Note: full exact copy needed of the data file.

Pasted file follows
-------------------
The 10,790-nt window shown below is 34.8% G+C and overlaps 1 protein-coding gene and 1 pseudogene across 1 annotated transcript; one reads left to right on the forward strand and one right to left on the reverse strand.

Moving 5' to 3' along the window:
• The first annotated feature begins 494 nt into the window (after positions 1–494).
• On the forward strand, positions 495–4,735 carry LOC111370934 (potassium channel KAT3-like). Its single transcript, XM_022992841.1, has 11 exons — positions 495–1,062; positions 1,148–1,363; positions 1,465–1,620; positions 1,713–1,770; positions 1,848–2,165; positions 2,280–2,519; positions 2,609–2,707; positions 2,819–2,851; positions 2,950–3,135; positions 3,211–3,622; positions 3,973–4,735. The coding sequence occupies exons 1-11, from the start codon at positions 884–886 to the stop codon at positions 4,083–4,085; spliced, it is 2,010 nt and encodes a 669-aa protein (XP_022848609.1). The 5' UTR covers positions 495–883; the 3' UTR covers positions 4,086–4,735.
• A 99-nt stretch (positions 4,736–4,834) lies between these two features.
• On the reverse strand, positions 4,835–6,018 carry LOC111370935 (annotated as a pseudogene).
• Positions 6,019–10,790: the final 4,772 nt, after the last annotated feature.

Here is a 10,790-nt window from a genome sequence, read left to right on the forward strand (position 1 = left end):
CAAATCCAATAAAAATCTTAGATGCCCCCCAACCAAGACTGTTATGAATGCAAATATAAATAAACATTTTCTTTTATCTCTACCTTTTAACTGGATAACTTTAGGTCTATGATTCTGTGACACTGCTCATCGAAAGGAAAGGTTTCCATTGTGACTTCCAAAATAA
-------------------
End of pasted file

The 10,790-nt window shown below is 34.8% G+C and overlaps 1 protein-coding gene and 1 pseudogene across 1 annotated transcript; one reads left to right on the forward strand and one right to left on the reverse strand.

Moving 5' to 3' along the window:
• The first annotated feature begins 494 nt into the window (after positions 1–494).
• On the forward strand, positions 495–4,735 carry LOC111370934 (potassium channel KAT3-like). Its single transcript, XM_022992841.1, has 11 exons — positions 495–1,062; positions 1,148–1,363; positions 1,465–1,620; positions 1,713–1,770; positions 1,848–2,165; positions 2,280–2,519; positions 2,609–2,707; positions 2,819–2,851; positions 2,950–3,135; positions 3,211–3,622; positions 3,973–4,735. The coding sequence occupies exons 1-11, from the start codon at positions 884–886 to the stop codon at positions 4,083–4,085; spliced, it is 2,010 nt and encodes a 669-aa protein (XP_022848609.1). The 5' UTR covers positions 495–883; the 3' UTR covers positions 4,086–4,735.
• A 99-nt stretch (positions 4,736–4,834) lies between these two features.
• On the reverse strand, positions 4,835–6,018 carry LOC111370935 (annotated as a pseudogene).
• Positions 6,019–10,790: the final 4,772 nt, after the last annotated feature.

Here is a 10,790-nt window from a genome sequence, read left to right on the forward strand (position 1 = left end):
CAAATCCAATAAAAATCTTAGATGCCCCCCAACCAAGACTGTTATGAATGCAAATATAAATAAACATTTTCTTTTATCTCTACCTTTTAACTGGATAACTTTAGGTCTATGATTCTGTGACACTGCTCATCGAAAGGAAAGGTTTCCATTGTGACTTCCAAAATAA